May 27, 2014

The Young(-ish) Guns

The early rounds of a Grand Slam are often a great opportunity for young talent -- either in terms of age or experience -- to catch some of the favorites a bit off guard, and this year's French Open is no exception. But while many of the top seeds have so far fallen to tried-and-true veterans, plenty others have been taken completely by surprise. And the victors in those matches could last even deeper into the draws in Paris.

There was some early promise from a couple youngsters on the men's side. Jiri Vesely had a solid win over one-time giant-killer Lukas Rosol and even had a chance to serve out the first set versus Milos Raonic before falling in straights. And Madrid stand-out Dominic Thiem won his first match at Roland Garros over hometown favorite Paul-Henri Mathieu but was cursed with a second round against eight-time champion Rafael Nadal -- he lost today in a little over two hours.

But while both those guys ultimately fell to big, legitimate threats, a couple others have sneaked through. Twenty-three year old Dusan Lajovic, who started the year at #116 in the world, qualified for his first Major main draw in Australia and took sets off both Alexandr Dolgopolov and Stan Wawrinka this year. He began his French campaign with a win over Nice finalist Federico Delbonis -- a man who'd himself beaten both John Isner and Gilles Simon just last week -- and followed up today by taking out Jurgen Zopp in straight sets. He'll face another upstart next in American Jack Sock, once the surprised mixed doubles champion at the U.S. Open. He benefited from the retirement of Nicolas Almagro in his opening set but earlier today took out compatriot Steve Johnson, who'd barely survived his own first round. Sock is technically the favorite in this match, ranked seventy-fifth to Lajovic's #83, but something tells me not to trust the numbers. The Serb has won four Futures and two Challengers titles on the clay, and might just be the surprise Cinderella hanging around the second week.

On the women's side, a couple ladies with some impressive seasons have been continuing their success. Spain's Maria-Teresa Torro-Flor lost a bit of her momentum since picking up her first career title in Marrakech -- she'd won just one match after that. But she took out thirtieth seed Klara Koukalova in her opener and stayed tough against Magdalena Rybarikova to reach her first Slam third round. She'll face world #4 Simona Halep next, though, so it's tough to see her going much further. Countrywoman Silvia Soler-Espinosa, who broke back into the top hundred last week with a run to the Strasbourg final, might have a better shot at advancing. She started this week dispatching Chanelle Scheepers and earlier today handed a one-sided loss to former world #12 Yanina Wickmayer, known more these days for adding to the pain of Caroline Wozniacki. She's got a third round date with world #148 Kiki Bertens, certainly someone who can cause troubles, but an opponent that should be more than manageable.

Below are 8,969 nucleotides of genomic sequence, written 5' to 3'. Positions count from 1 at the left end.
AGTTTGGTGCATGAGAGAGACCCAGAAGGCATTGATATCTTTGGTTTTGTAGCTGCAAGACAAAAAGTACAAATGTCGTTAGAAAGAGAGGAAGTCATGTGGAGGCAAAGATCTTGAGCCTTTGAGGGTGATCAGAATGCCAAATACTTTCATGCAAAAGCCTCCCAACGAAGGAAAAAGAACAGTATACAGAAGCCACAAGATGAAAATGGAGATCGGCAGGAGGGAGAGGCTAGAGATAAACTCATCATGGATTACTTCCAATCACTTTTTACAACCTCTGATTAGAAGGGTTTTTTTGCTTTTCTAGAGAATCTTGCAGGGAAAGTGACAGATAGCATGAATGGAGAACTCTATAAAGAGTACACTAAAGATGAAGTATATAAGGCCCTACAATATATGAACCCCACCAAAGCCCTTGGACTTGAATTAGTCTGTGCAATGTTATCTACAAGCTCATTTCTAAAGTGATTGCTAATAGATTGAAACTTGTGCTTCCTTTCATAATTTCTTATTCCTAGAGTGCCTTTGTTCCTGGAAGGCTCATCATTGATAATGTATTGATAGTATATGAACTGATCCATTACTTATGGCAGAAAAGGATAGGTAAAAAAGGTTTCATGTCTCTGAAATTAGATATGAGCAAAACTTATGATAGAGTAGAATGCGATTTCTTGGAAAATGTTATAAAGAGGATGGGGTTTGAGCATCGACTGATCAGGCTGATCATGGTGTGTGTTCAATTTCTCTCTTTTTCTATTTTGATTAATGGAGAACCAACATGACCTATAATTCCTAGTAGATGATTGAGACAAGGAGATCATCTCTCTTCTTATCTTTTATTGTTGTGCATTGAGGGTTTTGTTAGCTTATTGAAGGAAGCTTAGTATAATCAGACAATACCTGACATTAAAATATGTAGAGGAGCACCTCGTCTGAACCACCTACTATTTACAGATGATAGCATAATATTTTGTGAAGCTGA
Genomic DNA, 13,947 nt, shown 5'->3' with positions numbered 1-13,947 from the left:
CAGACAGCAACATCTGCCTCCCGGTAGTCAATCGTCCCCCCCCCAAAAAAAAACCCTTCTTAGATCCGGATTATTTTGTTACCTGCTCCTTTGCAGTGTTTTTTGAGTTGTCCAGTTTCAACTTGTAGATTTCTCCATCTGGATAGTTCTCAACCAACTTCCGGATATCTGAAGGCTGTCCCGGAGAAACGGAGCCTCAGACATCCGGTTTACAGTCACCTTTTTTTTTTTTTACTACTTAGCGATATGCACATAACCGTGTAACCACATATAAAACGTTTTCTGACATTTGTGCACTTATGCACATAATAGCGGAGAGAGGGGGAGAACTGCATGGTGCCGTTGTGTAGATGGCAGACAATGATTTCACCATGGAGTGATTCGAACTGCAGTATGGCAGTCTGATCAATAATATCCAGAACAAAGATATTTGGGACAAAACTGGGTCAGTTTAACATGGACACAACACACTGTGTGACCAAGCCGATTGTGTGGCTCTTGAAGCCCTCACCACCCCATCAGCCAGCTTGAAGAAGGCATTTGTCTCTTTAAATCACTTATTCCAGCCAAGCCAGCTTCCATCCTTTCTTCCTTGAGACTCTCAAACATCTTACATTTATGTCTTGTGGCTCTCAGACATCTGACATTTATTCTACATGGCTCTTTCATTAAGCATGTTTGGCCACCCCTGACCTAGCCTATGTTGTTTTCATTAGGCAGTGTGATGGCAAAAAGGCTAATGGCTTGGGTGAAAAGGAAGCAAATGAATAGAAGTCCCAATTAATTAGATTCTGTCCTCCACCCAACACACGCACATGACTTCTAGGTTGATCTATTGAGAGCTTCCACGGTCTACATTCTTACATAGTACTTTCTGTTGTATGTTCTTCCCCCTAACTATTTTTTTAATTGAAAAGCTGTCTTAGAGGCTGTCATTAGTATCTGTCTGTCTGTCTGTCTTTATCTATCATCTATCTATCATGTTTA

And as impressive as all these performances have been, it's the young ladies in the top half of the draw who've really shone in the early rounds. Eighteen year old Taylor Townsend, the 2012 Juniors champion in Melbourne, made a successful debut in France's adult competition with an upset of homeland heroine Alize Cornet on Wednesday. And nineteen year old Anna Schmiedlova, who picked up a couple ITF titles in recent weeks and climbed to a career high of #56 in the world, improved on her second round showing last year. After taking out one-time Wimbledon and Aussie semifinalist Jie Zheng in her opener, she then stunned multiple-Major winner Venus Williams on Wednesday morning. That was followed quickly, of course, by the biggest shock of any Slam match this year, the loss of defending champion Serena Williams, who was coming off a title in Rome and an 8-0 clay court season. Garbine Muguruza, who'd cooled off some since her red hot start to the year, recorded the biggest win of her career, a straight set victory over the world #1 in just over an hour. And with no seeds in her way for at least two rounds, she's got a pretty good shot at turning around her underdog status.

The slew of upsets we've seen in the first few rounds of action in Paris may have made the draws a little less intimidating for the favorites, but wins by some players way below the radar prove they might just be in contention too. If their momentum continues into the coming rounds, the coming tournaments or the coming years, any one of them could establish themselves as forces way beyond just Roland Garros.

And the way they're playing, any one of them deserves it.

No comments: